The similarities are often rather vague, but African primitive and European folk music does represent a relatively homogenous block that contrasts with the primitive music in some other areas like that of the American Indians. The similar types of polyphony are based on parallel fourths and fifths and are found in Central Asian and East Africa. The connection between these two large areas is probably prehistoric and is certainly pre-Islamic, since they are separated by the broad belt of Arabic music that runs across North Africa and the Near East. Since a great deal of African Negro culture evidently was originally diffused from Egypt and the Near East, and since much of Western culture also originated there, this area may be the original home of those stylistic features that African and European folk music have in common. Another suggestion has been offered by Leo Frobenius, who postulates a prehistoric connection between southern Europe and Africa. His theory is based on the prehistoric European and more recent Bushman styles of rock painting. At any rate, the similarity of African and European styles may have assisted their assimilation the New World.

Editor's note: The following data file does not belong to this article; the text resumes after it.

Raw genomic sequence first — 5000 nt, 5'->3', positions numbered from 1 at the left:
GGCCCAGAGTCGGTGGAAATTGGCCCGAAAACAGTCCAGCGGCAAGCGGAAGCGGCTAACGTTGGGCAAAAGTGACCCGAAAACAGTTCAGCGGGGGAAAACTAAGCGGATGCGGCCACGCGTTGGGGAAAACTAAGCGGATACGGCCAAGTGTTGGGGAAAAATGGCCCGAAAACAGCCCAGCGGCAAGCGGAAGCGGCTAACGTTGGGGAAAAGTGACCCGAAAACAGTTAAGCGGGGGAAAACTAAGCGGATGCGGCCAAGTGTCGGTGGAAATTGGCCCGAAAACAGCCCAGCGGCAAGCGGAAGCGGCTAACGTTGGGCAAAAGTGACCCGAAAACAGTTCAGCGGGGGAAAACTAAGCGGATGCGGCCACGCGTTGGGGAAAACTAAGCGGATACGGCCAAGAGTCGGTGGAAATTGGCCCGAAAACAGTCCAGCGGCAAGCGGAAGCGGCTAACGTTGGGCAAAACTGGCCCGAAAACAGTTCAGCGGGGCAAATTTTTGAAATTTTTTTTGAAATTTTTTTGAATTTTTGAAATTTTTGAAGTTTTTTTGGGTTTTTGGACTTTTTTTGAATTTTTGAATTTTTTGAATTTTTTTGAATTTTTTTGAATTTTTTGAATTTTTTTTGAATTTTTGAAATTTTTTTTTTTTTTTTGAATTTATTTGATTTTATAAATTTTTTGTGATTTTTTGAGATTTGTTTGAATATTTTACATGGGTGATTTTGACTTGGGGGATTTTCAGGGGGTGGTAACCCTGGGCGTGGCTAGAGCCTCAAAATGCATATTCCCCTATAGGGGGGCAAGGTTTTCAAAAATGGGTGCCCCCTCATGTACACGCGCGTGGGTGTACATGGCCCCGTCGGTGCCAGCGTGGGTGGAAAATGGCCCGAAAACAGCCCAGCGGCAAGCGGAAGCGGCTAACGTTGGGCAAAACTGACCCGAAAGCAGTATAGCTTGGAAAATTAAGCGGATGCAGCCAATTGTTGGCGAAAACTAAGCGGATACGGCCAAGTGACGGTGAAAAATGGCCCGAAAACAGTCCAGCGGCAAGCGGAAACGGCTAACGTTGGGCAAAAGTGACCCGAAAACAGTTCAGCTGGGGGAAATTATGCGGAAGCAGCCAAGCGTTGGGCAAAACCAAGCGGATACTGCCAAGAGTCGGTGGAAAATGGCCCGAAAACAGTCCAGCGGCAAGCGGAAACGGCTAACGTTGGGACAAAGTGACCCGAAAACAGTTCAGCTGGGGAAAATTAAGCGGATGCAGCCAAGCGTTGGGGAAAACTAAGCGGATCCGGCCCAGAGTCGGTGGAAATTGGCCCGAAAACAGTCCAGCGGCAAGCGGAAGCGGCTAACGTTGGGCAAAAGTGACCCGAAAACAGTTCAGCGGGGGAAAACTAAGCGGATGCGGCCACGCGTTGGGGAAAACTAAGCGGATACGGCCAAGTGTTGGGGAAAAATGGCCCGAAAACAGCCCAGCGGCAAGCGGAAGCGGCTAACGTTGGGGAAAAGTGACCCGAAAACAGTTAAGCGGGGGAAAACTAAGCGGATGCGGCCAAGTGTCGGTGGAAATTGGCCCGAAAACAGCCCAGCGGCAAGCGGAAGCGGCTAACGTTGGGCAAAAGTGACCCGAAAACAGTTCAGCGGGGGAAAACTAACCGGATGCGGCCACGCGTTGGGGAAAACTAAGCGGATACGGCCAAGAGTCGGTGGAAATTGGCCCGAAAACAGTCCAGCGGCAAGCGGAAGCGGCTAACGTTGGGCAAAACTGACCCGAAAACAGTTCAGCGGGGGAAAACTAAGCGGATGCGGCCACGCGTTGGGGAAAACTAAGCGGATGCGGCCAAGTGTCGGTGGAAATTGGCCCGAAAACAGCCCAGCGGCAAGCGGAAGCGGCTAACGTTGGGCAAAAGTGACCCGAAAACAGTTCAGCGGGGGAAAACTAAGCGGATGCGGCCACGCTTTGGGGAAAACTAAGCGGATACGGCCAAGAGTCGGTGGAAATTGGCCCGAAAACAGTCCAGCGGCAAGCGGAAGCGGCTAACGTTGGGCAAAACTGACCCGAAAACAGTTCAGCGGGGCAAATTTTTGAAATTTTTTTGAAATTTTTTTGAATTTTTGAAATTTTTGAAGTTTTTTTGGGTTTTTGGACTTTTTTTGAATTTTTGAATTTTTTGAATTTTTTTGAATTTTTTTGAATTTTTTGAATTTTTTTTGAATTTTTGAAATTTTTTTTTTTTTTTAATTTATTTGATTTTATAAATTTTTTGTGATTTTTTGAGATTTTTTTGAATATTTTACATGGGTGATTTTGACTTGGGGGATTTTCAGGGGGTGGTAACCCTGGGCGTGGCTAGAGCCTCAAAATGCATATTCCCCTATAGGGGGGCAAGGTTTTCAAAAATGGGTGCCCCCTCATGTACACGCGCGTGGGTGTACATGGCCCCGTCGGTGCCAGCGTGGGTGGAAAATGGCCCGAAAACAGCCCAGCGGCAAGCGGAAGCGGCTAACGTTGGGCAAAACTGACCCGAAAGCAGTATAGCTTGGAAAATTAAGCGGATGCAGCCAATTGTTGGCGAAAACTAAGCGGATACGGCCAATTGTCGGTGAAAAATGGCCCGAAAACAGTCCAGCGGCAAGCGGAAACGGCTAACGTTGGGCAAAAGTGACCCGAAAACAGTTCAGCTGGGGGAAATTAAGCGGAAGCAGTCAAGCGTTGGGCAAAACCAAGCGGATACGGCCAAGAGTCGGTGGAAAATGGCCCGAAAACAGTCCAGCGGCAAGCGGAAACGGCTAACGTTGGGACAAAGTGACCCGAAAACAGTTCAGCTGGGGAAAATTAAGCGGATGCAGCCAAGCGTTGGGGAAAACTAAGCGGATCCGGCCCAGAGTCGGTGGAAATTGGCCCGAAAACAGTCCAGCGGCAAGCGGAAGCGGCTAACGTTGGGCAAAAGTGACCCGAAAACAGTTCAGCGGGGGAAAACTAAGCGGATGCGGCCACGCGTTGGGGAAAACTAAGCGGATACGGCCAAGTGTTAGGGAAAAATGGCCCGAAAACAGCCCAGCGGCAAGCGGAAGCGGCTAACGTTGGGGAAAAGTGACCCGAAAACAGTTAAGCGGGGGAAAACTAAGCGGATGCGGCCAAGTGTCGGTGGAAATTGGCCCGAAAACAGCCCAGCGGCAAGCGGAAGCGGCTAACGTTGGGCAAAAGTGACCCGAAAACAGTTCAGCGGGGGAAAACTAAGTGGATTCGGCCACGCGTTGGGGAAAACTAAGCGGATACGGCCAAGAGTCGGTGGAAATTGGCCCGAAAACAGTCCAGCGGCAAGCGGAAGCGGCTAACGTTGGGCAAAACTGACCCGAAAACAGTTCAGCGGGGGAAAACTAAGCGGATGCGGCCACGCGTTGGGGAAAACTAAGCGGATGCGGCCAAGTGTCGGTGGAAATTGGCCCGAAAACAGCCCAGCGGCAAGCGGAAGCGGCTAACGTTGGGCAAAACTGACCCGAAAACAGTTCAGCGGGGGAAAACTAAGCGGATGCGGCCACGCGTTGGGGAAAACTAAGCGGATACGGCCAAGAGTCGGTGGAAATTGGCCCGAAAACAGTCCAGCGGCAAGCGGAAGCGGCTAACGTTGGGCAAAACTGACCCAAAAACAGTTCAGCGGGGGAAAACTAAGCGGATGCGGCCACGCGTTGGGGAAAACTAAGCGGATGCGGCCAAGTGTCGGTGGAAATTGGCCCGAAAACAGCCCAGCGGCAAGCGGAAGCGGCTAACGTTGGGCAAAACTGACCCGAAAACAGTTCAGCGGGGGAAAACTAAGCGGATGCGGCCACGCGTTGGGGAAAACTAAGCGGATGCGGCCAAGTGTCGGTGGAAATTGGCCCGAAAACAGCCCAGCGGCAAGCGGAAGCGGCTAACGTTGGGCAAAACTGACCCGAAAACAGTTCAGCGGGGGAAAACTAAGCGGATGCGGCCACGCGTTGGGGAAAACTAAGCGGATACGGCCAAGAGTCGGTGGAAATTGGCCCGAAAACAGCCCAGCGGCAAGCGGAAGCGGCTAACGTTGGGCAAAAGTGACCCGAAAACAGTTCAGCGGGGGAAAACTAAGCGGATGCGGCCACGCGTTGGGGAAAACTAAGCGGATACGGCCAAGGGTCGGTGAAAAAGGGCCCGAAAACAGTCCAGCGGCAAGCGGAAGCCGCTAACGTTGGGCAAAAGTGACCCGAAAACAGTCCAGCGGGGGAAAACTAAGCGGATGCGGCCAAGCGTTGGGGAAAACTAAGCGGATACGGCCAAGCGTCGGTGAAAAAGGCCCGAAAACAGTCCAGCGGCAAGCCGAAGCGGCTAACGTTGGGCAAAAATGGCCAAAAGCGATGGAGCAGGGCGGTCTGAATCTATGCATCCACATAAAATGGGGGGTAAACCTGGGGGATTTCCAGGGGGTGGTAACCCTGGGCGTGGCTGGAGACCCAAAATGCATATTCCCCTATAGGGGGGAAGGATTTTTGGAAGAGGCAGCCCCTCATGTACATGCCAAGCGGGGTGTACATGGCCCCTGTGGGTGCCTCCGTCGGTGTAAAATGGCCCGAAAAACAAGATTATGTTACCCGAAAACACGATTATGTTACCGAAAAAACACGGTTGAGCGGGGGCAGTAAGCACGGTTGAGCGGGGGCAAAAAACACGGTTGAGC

Music in Primitive Culture, p.122
Differences between East and West African music
East African music: stylistic features
polyphony using fourths and fifths
fourths and fifths used extensively in the melodic line
melodic movement usually undulating, gradually ascending or arc-shaped
complex rhythms that tend to be organised isometrically
West African music: stylistic features
polyphony using thirds
thirds used extensively in the melodic line
absence of minor seconds
melodic movement usually undulating, gradually ascending or arc-shaped
more complex rhythms than in East Africa that tend to be organised heterometrically
This demonstrates that East African music is closer than West African music to European folk material.
The main cause of the influence of African on Western music is the slave trade, with most of the slaves brought to the Americas coming from West Africa. Hence the special importance of West African music to the development of African-American music in the New World.
African music in the New World
The question of the African influence on West Indian and South American Negro music is straightforward since there is general agreement that this music retains its original African traits. West Indian music, for example, has more African traits that that of the USA. West Indian music has features such as:
heterometric rhythmic construction
use of melodic thirds
lack of semitones or half steps
The Negro music of Surinam is good example.
African influence on Negro music in the USA
There are four theories of African influences in Negro music in the USA:
4. The compromise theory